MONDAY, Feb. 7 (HealthDay News) — Smoking marijuana might trigger an earlier onset of psychosis, a new analysis of previously published research suggests.
Among people who developed a psychotic illness, those who had smoked pot developed the illness almost three years earlier than those who hadn’t, the Australian researchers said, and they speculated that marijuana may actually cause psychosis in some patients. Their report was published online Feb. 7 and will appear in the June print issue of the Archives of General Psychiatry.
But Michael Rice, a psychiatric nurse practitioner at the University of Nebraska Medical Center in Omaha, isn’t convinced that smoking pot causes psychosis and said there are still several other theories that could explain the relationship.
One hypothesis is that schizophrenia may be due to an inflammation in the brain, perhaps due to a virus, and that people with pre-symptomatic schizophrenia gravitate towards pot because it has an anti-inflammatory effect, said Rice, who is also associate director of Nebraska’s Behavioral Health Education Center.
“People may be naturally seeking out some substance that tries to reduce the inflammation and the inflammation itself may be related to the psychosis,” he explained.
And some neurological and cognitive changes that can predict the onset of schizophrenia later can be detected as early as 6 or 7 years of age, he added.
Some 16 million people in the United States alone use marijuana regularly, and most started smoking in their teens. It is the third most widely used addictive substance after tobacco and alcohol, the study authors noted.
Earlier studies had found a link between psychosis and marijuana use, but there’s been some controversy over whether the drug actually causes psychosis. Earlier studies didn’t necessarily look at the timing of onset of psychosis in relation to when people had started using marijuana.
This meta-analysis (where researchers combine data from numerous related studies) looked at 83 peer-reviewed articles involving almost 8,200 individuals who had used marijuana or other drugs and almost 14,400 individuals who had not.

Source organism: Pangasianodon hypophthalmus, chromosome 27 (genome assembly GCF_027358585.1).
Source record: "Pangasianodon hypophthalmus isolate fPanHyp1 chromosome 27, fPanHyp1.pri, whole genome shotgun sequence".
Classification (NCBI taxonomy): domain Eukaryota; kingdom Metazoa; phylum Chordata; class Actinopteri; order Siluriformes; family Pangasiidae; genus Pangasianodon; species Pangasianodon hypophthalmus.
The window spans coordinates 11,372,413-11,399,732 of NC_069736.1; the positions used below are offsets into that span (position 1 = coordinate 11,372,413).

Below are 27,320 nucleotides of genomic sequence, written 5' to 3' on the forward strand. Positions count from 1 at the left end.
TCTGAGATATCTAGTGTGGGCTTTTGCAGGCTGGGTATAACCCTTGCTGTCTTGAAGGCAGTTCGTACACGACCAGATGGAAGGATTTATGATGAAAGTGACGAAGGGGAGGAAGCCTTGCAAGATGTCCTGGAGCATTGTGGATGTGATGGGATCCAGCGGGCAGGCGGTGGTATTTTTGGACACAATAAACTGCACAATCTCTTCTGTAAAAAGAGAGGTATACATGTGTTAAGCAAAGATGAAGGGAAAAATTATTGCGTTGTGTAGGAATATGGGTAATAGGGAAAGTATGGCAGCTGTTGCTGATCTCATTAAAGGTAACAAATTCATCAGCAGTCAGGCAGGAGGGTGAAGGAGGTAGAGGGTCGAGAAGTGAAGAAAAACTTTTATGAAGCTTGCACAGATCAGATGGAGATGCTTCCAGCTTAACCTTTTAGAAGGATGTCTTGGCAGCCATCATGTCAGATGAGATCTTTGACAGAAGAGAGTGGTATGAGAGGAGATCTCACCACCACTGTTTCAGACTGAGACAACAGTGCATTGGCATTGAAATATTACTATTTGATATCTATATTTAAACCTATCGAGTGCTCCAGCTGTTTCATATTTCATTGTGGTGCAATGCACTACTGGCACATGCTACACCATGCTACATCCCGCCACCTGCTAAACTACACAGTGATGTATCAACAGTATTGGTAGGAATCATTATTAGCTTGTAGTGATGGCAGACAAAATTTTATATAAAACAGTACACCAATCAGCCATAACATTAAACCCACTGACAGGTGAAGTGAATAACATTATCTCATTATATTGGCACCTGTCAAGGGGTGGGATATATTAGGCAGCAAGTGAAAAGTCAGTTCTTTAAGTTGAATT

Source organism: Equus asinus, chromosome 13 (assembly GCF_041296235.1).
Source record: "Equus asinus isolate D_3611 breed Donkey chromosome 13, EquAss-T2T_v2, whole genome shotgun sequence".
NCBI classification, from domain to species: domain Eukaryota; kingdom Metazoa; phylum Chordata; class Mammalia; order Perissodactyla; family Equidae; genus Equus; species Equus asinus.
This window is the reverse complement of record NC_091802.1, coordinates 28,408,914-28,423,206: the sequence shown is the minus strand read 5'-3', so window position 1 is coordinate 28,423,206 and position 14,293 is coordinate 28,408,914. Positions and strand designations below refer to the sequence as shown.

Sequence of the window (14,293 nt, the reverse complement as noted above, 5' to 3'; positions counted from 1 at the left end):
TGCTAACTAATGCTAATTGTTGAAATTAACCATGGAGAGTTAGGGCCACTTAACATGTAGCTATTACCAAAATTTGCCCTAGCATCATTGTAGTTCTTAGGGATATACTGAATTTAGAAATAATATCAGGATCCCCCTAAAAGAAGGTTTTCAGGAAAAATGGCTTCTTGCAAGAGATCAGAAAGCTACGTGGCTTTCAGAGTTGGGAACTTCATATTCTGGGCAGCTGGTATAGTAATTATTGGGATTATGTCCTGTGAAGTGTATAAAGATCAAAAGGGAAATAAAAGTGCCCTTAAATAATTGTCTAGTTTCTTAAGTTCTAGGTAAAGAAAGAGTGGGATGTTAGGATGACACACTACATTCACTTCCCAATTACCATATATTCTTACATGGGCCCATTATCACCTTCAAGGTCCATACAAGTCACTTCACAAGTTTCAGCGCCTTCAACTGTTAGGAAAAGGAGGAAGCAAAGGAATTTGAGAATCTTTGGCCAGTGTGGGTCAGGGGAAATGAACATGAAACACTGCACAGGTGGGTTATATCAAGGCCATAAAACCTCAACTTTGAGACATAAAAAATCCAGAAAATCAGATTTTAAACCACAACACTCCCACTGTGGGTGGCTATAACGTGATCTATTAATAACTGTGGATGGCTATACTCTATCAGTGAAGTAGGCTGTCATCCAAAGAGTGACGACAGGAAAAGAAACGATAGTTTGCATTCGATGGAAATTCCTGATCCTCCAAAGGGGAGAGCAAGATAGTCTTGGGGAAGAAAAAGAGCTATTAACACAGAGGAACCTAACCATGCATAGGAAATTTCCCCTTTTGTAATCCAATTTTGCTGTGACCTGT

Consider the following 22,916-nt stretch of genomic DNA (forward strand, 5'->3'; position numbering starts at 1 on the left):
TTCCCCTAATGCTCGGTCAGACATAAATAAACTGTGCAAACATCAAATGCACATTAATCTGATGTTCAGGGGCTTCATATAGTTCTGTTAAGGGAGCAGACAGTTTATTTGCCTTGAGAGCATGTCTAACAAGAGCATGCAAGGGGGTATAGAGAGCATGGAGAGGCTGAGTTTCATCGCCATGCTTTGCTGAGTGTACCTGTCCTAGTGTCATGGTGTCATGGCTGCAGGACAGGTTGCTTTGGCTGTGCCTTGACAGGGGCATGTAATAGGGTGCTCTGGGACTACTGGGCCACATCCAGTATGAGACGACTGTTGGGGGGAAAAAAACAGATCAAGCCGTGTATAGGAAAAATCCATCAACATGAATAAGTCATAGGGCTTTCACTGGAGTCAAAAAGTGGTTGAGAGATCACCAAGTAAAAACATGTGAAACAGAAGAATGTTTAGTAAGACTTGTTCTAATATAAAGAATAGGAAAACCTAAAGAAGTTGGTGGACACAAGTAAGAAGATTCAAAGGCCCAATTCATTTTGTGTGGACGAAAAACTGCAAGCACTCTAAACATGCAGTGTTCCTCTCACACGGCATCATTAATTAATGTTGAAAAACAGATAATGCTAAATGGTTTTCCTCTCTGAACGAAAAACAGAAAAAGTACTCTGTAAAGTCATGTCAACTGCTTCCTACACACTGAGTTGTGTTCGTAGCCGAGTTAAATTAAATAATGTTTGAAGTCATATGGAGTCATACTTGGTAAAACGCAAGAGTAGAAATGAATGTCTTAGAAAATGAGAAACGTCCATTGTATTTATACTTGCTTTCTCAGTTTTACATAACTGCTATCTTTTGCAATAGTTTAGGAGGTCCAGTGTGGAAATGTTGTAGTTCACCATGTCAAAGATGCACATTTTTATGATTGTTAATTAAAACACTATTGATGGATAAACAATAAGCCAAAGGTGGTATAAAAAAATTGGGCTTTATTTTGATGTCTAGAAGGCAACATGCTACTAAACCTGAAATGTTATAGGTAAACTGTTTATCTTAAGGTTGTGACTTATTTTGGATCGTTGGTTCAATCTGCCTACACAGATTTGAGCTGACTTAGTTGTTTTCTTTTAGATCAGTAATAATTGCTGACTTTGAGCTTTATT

People who smoked pot developed psychosis 2.7 years earlier than people with psychosis who did not smoke pot.
Study author Dr. Matthew Large, a senior staff psychiatrist at Prince of Wales Hospital in Sydney, said, “Heavy cannabis use starting at a young age carries a very much greater risk than modest use as an adult.”
In general, people who used illicit drugs developed their psychosis two years earlier than those who didn’t. Alcohol use didn’t seem to speed the onset of psychosis.
According to Large, about one in 20 people who start using marijuana while in junior high school (early teens) will develop psychosis, while only one in 50 people who use as adults will.
“Given the right genetics, if you smoke pot, it will trigger illness,” Rice said. Still, he cautioned that the picture is more complicated than that.
“Schizophrenia is not a single disease. It’s 25 to 30 illnesses with similar features, which makes it difficult to come to a single conclusion,” he said. “Schizophrenia is the cancer of mental illness.”
Another expert agreed.
“Folks in the field appreciate that schizophrenia and other psychotic disorders are really a wide range of various etiologic manifestations,” explained Dr. Kathryn Kotrla, associate dean at the Texas A&M Health Science Center College of Medicine in Round Rock. “We don’t think that every individual labeled with a psychotic disorder arises from the same cause.”
“If there’s a plateau and a cliff, when you fall off the cliff, you get labeled as having schizophrenia but there are many steps up to that cliff and each step a risk factor,” she said. “We need to think about cannabis as another potential risk factor, another step towards the cliff.”
Nevertheless, the study’s authors emphasized a need for public health messages dissuading people — especially young people — from using pot.
“The challenge is to get the message to those most at risk, who are in the junior high range,” Rice added.
By Amanda Gardner
The U.S. National Institute on Drug Abuse has more on marijuana.
SOURCES: Matthew Large, M.B.B.S., senior staff psychiatrist, Prince of Wales Hospital, Sydney, Australia; Kathryn Kotrla, M.D., associate dean, Texas A& M Health Science Center College of Medicine, Round Rock, Tex; Michael Rice, Ph.D., psychiatric nurse practitioner, University of Nebraska Medical Center, Omaha, and associate director, Nebraska Behavioral Health Education Center; Feb. 7, 2011, Archives of General Psychiatry, online
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